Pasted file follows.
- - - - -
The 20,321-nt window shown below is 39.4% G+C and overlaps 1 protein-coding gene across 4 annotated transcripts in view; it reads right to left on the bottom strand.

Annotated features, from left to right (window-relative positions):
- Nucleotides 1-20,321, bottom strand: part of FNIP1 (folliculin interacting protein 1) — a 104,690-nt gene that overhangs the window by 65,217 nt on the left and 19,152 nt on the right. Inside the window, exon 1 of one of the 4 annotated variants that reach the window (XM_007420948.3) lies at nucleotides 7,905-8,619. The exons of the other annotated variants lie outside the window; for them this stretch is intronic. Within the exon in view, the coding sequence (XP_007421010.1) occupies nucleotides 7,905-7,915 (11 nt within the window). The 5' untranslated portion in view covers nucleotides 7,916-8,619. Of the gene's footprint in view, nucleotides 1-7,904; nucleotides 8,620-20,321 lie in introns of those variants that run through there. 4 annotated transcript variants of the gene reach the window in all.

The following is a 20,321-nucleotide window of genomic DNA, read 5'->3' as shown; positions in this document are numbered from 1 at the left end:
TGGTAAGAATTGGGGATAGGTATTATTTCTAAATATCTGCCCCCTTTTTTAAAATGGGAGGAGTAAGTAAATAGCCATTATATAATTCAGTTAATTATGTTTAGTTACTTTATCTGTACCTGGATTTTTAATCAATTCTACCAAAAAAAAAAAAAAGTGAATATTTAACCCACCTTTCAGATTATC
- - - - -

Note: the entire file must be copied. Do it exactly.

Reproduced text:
The 20,321-nt window shown below is 39.4% G+C and overlaps 1 protein-coding gene across 4 annotated transcripts in view; it reads right to left on the bottom strand.

Annotated features, from left to right (window-relative positions):
- Nucleotides 1-20,321, bottom strand: part of FNIP1 (folliculin interacting protein 1) — a 104,690-nt gene that overhangs the window by 65,217 nt on the left and 19,152 nt on the right. Inside the window, exon 1 of one of the 4 annotated variants that reach the window (XM_007420948.3) lies at nucleotides 7,905-8,619. The exons of the other annotated variants lie outside the window; for them this stretch is intronic. Within the exon in view, the coding sequence (XP_007421010.1) occupies nucleotides 7,905-7,915 (11 nt within the window). The 5' untranslated portion in view covers nucleotides 7,916-8,619. Of the gene's footprint in view, nucleotides 1-7,904; nucleotides 8,620-20,321 lie in introns of those variants that run through there. 4 annotated transcript variants of the gene reach the window in all.

The following is a 20,321-nucleotide window of genomic DNA, read 5'->3' as shown; positions in this document are numbered from 1 at the left end:
TGGTAAGAATTGGGGATAGGTATTATTTCTAAATATCTGCCCCCTTTTTTAAAATGGGAGGAGTAAGTAAATAGCCATTATATAATTCAGTTAATTATGTTTAGTTACTTTATCTGTACCTGGATTTTTAATCAATTCTACCAAAAAAAAAAAAAAGTGAATATTTAACCCACCTTTCAGATTATC